Knowledge regarding the impact of overweight and obesity on HRQoL in pediatric patients is still limited [11]. One reason for this is that HRQoL research in children and adolescents has long been neglected [12]. Furthermore, the striking prevalence rates of childhood obesity are part of a trend that did not receive much attention until the past decade. However, HRQoL is of particular interest in overweight and obese youth since, at younger ages, psychosocial impairments are more prevalent than somatic comorbidities [13]. Therefore, reliable assessment of the global impairment associated with overweight and obesity is especially important in this age group.

Several studies of children and adolescents have shown a negative impact of overweight and obesity on HRQoL [14-17]. In contrast to overweight-associated impairments in adults, which mainly affect physical well-being [11], findings indicate a different type of impact in younger age groups. Beyond poorer ratings of subjective general health [18], limitations were primarily found in the psychosocial dimensions of HRQoL [14,15,19]. Considerable impairment was found in clinical as well as community-based study samples, especially regarding the social functioning domain [14,15].

Since research on overweight adults showed that HRQoL varies with treatment-seeking status and treatment intensity [20], more detailed knowledge regarding HRQoL in specific pediatric treatment samples is needed. There is especially a lack of knowledge regarding overweight and obese children enrolled in outpatient programs and the effects of this type of treatment. Outpatient programs play an important role in health care. They are not only connected to lower costs but also easier to integrate into the patients' lives, and, therefore, they are the most realistic treatment option for the majority of overweight and obese children.

In order to better understand HRQoL and well-being in young overweight outpatients, the present paper focuses on two questions regarding appropriate care and treatment [9]: (1) Which specific impairments are associated with overweight and obesity in this particular treatment group, and how are they subjectively represented? and (2) How does the treatment intervention influence the children's HRQoL?

In order to examine the first question in a German population, an overweight and obese outpatient sample of children and adolescents who had not yet begun treatment was compared to a sample of normal-weight schoolchildren within a cross-sectional comparison. Regarding the second question, in a longitudinal comparison, the overweight and obese outpatient sample was retested after the completion of the treatment program.

Methods

Sample description and procedure

Treatment sample

The group of overweight (including obese) children and adolescents included 125 respondents (61 female/64 male) from Hamburg aged 6 to 16 years, with a mean age of 11.02 years (SD = 2.41). Of this sample, 93% of the children were born in Germany; however, 39% reported that languages other than German were spoken at home. Sixty percent of the children rated the financial circumstances of their family as good, 33% as average, and 7% as poor. The children had signed up for a one-year outpatient treatment program between September 2003 and August 2004. Of the children, 97.5% were overweight in terms of exceeding the 90th percentile, 79.9% of them were obese (exceeding the 97th percentile), and 32.8% were extremely obese (their BMI was above the 99.5th age- and gender-specific percentile) [21]. The 2.5% of the children who did not exceed the 90th percentile were only slightly below it and were therefore admitted for treatment as well.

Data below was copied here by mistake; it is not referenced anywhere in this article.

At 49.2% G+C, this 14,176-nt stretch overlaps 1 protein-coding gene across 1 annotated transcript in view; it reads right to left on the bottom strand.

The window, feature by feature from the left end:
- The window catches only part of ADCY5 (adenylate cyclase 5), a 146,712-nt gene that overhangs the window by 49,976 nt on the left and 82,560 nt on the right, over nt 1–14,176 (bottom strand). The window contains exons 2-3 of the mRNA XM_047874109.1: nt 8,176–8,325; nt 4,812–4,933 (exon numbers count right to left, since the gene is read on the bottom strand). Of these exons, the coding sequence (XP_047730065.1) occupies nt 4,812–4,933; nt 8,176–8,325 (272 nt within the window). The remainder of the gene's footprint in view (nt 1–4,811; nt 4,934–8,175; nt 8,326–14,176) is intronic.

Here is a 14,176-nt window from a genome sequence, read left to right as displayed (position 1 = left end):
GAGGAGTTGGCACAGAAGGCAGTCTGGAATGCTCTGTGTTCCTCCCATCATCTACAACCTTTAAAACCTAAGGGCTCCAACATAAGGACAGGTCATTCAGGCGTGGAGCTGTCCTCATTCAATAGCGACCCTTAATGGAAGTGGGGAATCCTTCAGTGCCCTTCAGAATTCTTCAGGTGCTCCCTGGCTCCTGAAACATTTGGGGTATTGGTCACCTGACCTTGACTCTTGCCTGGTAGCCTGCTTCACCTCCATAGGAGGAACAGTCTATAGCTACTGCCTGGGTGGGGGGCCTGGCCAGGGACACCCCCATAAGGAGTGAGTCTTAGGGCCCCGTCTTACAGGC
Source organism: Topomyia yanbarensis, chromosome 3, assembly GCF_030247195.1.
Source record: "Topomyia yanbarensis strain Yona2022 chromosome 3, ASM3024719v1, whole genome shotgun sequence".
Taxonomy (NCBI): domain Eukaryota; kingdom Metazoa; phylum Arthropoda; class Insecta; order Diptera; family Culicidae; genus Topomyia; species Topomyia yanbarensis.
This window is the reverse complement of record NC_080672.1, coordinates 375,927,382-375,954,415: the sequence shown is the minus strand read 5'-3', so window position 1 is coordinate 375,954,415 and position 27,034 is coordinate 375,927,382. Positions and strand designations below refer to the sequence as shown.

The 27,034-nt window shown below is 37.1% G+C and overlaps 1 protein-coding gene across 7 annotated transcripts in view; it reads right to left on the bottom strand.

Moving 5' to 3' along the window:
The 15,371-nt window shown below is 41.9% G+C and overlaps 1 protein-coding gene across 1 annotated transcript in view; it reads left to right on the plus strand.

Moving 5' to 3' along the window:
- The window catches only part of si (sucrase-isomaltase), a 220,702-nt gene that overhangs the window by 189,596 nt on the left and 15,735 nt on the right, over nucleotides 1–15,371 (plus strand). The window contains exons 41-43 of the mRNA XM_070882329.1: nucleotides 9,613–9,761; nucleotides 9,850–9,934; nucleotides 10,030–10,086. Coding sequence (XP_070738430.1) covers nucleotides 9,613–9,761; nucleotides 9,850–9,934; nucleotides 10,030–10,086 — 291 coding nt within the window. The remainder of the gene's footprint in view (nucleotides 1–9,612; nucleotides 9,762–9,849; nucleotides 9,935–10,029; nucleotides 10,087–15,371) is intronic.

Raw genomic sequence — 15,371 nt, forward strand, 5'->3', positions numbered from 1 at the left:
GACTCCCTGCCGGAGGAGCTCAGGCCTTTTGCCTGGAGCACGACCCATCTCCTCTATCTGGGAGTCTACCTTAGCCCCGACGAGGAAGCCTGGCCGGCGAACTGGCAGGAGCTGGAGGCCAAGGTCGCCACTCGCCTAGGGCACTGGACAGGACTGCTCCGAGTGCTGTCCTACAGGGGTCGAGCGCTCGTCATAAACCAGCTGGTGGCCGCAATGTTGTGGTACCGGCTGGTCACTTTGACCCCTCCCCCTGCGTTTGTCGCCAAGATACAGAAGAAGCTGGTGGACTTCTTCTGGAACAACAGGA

The treatment included participation in the one-year German outpatient program "Moby Dick". The program consists of attendance in a group that supports a balanced diet and regular exercise as well as the psychosocial well-being of the participants, and it aims to stabilize or reduce the participants' weight in the long-term. The children visited the group one afternoon per week for three hours. During these afternoons, the children first took part in an athletic program for 1.5 hours that aimed to create playful, success-oriented experiences by means of safe, physically active games with special attention to preventing injury. Afterwards, the children received lessons on nutrition, cooked together, and participated in role playing and other pedagogic interventions to enhance self-esteem and appropriate problem-coping behaviors. During all school holidays, a program was run between three and five days a week, with one compulsory date each week. The holiday program aims to promote physical activity during leisure time and to support new peer relationships through excursions (e.g. hikes, going swimming), workshops, games, and athletic competitions. The children register to participate in the different activities, which are conducted in part by external cooperating partners such as athletic clubs or youth clubs. In addition to the child-centered part of the program that included at least 52 weekly appointments during one year, the parents and further carers (e.g. grandparents, guardians) participated once a month in a meeting and received training in order to support the progress of their children. The sessions covered topics such as nutrition, medicine, physical activity, strengthening personality, and solving conflicts. Six meetings in the one-year program were parent-child afternoons.